And I miss church the way it used to be.  My church is open with social distancing and masks, but what kind of fellowship can you have with a mask on?  We Christians need each other more than ever in these trying times.  I think we all understood in the beginning when we were supposed to be “flattening the curve,” but how long is this going to go on?

Add to the Covid business, the state of the nation - cities being burned with impunity by the hateful and the lawless - politicians turning a blind eye to the destruction - millions out of work - the destruction and removal of historical monuments, accompanied by scathing insults to us and our ancestors.  This is cause for grief.

I’ve tried giving myself the usual pep talk.  I’ve prayed about it, and I’ve received some comforting insights.  I’ve suffered losses and so have you.  There’s no point in denying it.  Some people have suffered big losses - the death of a close friend or family member.  Some people have lost their jobs and don’t know if the job will still be there when this is all over.  These losses are in a special category all their own.  The attacks on one’s heritage and culture is yet another category.  But even the small losses - just not being able to live the way you used to - are significant.  I think God is giving me permission to let grief and gratitude coexist right now.  Grief over the continuing, daily losses and immense gratitude for health, enough food to eat, resources to pay the bills, and peace in my neighborhood.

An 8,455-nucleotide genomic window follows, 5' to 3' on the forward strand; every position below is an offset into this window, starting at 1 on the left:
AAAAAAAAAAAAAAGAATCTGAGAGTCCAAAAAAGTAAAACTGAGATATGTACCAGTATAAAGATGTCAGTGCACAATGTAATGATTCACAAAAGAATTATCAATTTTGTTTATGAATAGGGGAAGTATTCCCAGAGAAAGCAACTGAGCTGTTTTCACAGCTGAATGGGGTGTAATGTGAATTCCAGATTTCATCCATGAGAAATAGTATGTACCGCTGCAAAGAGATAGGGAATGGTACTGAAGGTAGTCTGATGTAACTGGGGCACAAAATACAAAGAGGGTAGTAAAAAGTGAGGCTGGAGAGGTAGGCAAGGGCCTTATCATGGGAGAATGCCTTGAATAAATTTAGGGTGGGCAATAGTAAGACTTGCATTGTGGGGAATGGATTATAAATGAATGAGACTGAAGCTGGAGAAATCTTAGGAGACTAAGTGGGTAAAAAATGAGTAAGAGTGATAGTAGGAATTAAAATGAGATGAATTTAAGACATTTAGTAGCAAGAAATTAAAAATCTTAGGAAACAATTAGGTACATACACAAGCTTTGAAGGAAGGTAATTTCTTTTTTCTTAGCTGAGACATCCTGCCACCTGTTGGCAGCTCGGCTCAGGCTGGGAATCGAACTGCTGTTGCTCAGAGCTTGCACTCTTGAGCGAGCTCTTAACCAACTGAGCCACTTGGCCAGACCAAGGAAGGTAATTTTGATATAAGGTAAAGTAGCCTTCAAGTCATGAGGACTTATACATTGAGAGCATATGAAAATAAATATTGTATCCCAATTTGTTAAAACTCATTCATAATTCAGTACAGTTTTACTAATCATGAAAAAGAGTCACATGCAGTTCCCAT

Friday, June 12, 2020

Mental health professionals say that the way to stay sane in the current swirling chaos is to stay off of social media and limit the time you spend watching the news.  I know it’s true, but I’m not having much success in taking their advice.

Like a moth to the flame, I keep going back to Facebook and TV news.  I can’t seem to leave it all alone.  Some might say that I can’t leave the news alone for the same reason people slow down and ogle when they pass a car wreck on the road - morbid curiosity. I’ve considered that, but no - that’s not it.

I remember when my kids were little and one of them got really sick and had a high fever.  I couldn’t leave their bedside.  I’d sit and watch them sleep, closely observing - hoping for some tiny sign of improvement.  

Now my country is sick and has a high fever.  I keep going back to Facebook and the news, hoping for some tiny sign of improvement, but the fever seems to get higher and higher.  If a sick person with a high fever is going to survive, the fever must break.  The temperature must come down.  I have no medical training, but common sense tells me that if a fever keeps getting higher and lasts too long, the patient will die.

And that’s why I keep monitoring Facebook and the news.  Something has to change.  There has to be an improvement.  If there isn’t, our beloved America will die.  And there’s not another place on earth like America.  If you don’t believe me, ask all the immigrants that come here from other countries.